According to MIND, there's a close relationship between sleep and mental health. Living with a mental health problem can affect how well you sleep, and poor sleep can have a negative impact on your mental health.
What problems might I have with sleep?
Everyone needs sleep, but many of us have problems with it. You might recognise some of the experiences listed below, or have other difficulties with sleep that aren't mentioned here.
- find it hard to fall asleep, stay asleep or wake up earlier than you'd like to (also known as insomnia – find out more on the NHS website)
- have problems that disturb your sleep, such as panic attacks, flashbacks, nightmares or psychosis
- find it hard to wake up or get out of bed
- often feel tired or sleepy – this could be because you're not sleeping enough, not getting good quality sleep or because of health problems
- sleep a lot – which could include sleeping at times when you want, or need, to be awake.
If you're having problems sleeping, you might:
- be more likely to feel anxious, depressed or suicidal
- be more likely to have psychotic episodes – poor sleep can trigger mania, psychosis or paranoia, or make existing symptoms worse
- feel lonely or isolated – for example, if you don't have the energy to see people or they don't seem to understand
- struggle to concentrate, or make plans and decisions
- feel irritable or not have energy to do things
- have problems with day to day life – for example, at work or with family and friends
- be more affected by other health problems, including mental health problems.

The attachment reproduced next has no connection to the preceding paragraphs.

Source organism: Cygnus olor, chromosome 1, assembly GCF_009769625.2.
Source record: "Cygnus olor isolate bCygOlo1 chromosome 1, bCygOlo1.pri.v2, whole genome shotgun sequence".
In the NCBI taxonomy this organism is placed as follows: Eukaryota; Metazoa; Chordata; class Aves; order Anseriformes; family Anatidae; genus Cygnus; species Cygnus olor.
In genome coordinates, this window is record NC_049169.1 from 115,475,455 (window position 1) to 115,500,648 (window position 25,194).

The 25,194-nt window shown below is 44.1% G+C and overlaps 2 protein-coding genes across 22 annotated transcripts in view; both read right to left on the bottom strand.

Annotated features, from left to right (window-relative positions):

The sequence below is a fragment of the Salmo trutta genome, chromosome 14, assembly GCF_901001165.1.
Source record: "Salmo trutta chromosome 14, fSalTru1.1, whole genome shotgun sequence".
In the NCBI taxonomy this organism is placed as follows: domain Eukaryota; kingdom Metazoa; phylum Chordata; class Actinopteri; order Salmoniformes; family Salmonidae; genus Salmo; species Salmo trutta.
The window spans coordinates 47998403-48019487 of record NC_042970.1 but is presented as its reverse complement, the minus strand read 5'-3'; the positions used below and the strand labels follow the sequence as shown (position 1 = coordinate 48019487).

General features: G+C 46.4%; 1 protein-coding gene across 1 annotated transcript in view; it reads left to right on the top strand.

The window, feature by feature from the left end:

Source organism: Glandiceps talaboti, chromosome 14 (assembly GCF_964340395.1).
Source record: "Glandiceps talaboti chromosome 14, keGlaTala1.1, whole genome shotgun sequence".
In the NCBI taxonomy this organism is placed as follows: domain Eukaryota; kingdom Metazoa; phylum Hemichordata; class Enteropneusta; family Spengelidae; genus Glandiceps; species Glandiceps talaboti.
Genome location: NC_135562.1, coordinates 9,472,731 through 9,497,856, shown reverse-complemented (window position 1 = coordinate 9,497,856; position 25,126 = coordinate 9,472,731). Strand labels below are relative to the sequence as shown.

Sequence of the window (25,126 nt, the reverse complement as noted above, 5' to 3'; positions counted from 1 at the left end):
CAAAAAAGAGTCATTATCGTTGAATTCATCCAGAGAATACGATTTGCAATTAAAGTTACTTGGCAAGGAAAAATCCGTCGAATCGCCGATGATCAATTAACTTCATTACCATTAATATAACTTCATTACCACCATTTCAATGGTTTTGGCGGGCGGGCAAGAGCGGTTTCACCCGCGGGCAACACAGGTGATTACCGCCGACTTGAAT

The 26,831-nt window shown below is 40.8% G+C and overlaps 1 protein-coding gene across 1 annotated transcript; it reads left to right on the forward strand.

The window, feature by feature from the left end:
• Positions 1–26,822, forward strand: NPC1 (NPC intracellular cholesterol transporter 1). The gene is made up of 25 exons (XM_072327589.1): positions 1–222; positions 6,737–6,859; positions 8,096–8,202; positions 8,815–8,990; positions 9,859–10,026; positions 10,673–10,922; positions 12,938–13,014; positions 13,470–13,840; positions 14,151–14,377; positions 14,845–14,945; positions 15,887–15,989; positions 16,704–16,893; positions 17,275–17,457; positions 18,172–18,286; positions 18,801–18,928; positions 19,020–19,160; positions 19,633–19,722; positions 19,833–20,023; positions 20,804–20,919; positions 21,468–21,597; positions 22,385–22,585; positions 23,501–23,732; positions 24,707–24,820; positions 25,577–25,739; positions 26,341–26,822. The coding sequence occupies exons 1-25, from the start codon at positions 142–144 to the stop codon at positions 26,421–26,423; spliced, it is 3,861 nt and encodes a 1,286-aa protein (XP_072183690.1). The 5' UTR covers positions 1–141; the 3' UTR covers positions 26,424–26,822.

Tips from MIND to get a better night's sleep
Try to establish a routine
It could help to establish a regular sleeping routine or habits. You might need to try different things before you find what works for you.
You could try going to bed and waking up at around the same time every day. Or it might help to go to bed only once you feel ready to sleep, but still get up around the same time.
Relax before you try to sleep
Find a relaxation routine - some people try mindfulness, or breathing exercises, or you can do something calming such as having a relaxing bath.
Fill in a sleep diary
A sleep diary involves recording information about your sleep habits to help you understand your sleep problem and what's affecting it. Find out more on the MIND website.
Make your sleeping area more comfortable
- Try different temperature, light and noise levels to see what works for you.
- Lots of people find dark, quiet and cool environments best, but everyone is different.
- If you can't sleep in darkness, try keeping a light or bedside lamp switched on.
- If silence makes it harder to sleep, listen to music, nature sounds, a podcast or the radio.
- You might find it helpful to try different bedding – for example, a warmer or cooler duvet, or a different pillow.
- If you're affected by issues with a partner – for example, snoring or problems sharing a bed - the British Snoring and Sleep Apnoea Association has information on its website and a helpline.
Think about screens and device settings
Using screens in the evening, including on tablets and mobile phones, can negatively affect your sleep.
It can help to think about when and how you use screens. For example, you could try:
- avoiding screens an hour or two before bed
- cutting down on screen time before you try to sleep
- avoiding stimulating activities, such as playing games
- using a blue light filter, night mode or dark mode – you might be able to find these options in your device settings and in individual app settings
- adjusting other settings – for example, changing the brightness, or using silent, flight or airplane, or do not disturb mode
Look after yourself
Looking after yourself physically can help improve your sleep. Think about your diet, spend time outside, try to do some physical activity.
Find support for connected issues
If you're experiencing other issues alongside sleep problems, such as money worries, getting support for these things can help with your sleep problems too. Remember you can contact the Employee Advice Programme for advice and support.
There is lots of information available to help you online and via the My Healthy Advantage app.